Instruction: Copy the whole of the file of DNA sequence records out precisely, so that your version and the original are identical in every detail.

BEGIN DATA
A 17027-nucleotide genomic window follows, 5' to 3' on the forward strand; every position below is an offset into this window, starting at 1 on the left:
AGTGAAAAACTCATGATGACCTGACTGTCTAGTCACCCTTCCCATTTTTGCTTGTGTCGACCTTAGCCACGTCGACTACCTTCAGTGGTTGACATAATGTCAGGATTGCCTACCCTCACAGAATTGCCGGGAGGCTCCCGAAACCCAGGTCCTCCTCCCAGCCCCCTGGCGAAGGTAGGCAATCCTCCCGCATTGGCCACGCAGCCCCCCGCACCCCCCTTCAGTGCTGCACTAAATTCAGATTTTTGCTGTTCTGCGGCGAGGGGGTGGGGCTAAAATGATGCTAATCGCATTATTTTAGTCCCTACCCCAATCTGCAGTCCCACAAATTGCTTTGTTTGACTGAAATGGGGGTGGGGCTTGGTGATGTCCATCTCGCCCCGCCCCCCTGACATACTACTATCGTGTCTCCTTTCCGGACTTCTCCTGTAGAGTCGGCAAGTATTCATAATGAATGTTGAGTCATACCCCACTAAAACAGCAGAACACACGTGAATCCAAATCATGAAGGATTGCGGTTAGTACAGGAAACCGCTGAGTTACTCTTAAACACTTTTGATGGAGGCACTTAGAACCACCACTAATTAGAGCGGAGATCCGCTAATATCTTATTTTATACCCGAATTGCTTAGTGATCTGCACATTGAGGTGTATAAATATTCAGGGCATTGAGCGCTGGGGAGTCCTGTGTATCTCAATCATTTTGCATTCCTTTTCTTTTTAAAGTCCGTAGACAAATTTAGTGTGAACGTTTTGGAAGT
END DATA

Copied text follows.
A 17027-nucleotide genomic window follows, 5' to 3' on the forward strand; every position below is an offset into this window, starting at 1 on the left:
AGTGAAAAACTCATGATGACCTGACTGTCTAGTCACCCTTCCCATTTTTGCTTGTGTCGACCTTAGCCACGTCGACTACCTTCAGTGGTTGACATAATGTCAGGATTGCCTACCCTCACAGAATTGCCGGGAGGCTCCCGAAACCCAGGTCCTCCTCCCAGCCCCCTGGCGAAGGTAGGCAATCCTCCCGCATTGGCCACGCAGCCCCCCGCACCCCCCTTCAGTGCTGCACTAAATTCAGATTTTTGCTGTTCTGCGGCGAGGGGGTGGGGCTAAAATGATGCTAATCGCATTATTTTAGTCCCTACCCCAATCTGCAGTCCCACAAATTGCTTTGTTTGACTGAAATGGGGGTGGGGCTTGGTGATGTCCATCTCGCCCCGCCCCCCTGACATACTACTATCGTGTCTCCTTTCCGGACTTCTCCTGTAGAGTCGGCAAGTATTCATAATGAATGTTGAGTCATACCCCACTAAAACAGCAGAACACACGTGAATCCAAATCATGAAGGATTGCGGTTAGTACAGGAAACCGCTGAGTTACTCTTAAACACTTTTGATGGAGGCACTTAGAACCACCACTAATTAGAGCGGAGATCCGCTAATATCTTATTTTATACCCGAATTGCTTAGTGATCTGCACATTGAGGTGTATAAATATTCAGGGCATTGAGCGCTGGGGAGTCCTGTGTATCTCAATCATTTTGCATTCCTTTTCTTTTTAAAGTCCGTAGACAAATTTAGTGTGAACGTTTTGGAAGT